TAMPA, Fla. — Baycare is looking to help bring up the next generation of pediatricians through a new pediatrics residency program based at St. Joseph’s Children’s Hospital.
“We’re already accepting applications, and we’ve had dozens and dozens of applicants already,” said Dr. Peter Charvat, St. Joseph’s Children’s Hospital Chief Medical Officer. “It would not be unusual for us to have in the hundreds.”
The new program in the Tampa Bay area comes as the health care industry also works to address a projected physician shortage.
“We do not have enough training programs to really refill the pipeline of physicians that are leaving clinical practice due to retirements, burnout, stress,” said Charvat.
According to data from the Association of American Medical Colleges (AAMC), the country could see an estimated shortage of between 37,800 and 124,000 physicians by 2034, including shortfalls in both primary and specialty care.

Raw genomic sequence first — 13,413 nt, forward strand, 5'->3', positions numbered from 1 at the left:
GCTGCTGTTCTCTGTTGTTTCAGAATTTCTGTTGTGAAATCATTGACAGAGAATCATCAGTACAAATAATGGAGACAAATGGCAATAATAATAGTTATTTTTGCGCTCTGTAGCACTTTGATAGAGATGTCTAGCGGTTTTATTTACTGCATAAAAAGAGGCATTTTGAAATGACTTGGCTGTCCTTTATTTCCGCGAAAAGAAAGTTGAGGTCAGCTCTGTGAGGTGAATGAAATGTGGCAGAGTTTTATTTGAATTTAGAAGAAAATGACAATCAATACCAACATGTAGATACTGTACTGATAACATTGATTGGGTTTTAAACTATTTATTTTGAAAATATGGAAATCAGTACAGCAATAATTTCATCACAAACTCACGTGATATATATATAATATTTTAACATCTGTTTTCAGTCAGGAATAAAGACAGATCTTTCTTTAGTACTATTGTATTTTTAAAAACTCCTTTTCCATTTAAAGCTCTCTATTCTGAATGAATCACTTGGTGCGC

Dr. Charvat explains right now, they’re seeing a lot of burnout in health care.
“Nearly 45 percent of physicians in active practice are age 55 and older, so I think we’ll see probably an exodus of clinicians due to retirement, and certainly the COVID pandemic has probably exacerbated the burnout phenomenon that we’re seeing,” said Dr. Charvat.
He says one strategy to address that burnout is by increasing the pipeline of young physicians entering practice, and Charvat says it’s common upon graduation that residents will stay in the community where they trained.
“Among other things, it might help retain some of our attending physicians here because they’re eager to teach, and I think it really keeps us all on that trajectory of clinicians of the learning environment and really eager to stay cutting edge in our field,” said Dr. Charvat. “I think one thing that we might see that it possibly will support our current physicians by really adding to their current practice, the ability to teach what they’ve learned over the years and to really share their knowledge, and hopefully keep them practicing a bit longer than they otherwise would have.”
The three-year program will welcome the first class of eight residents next July.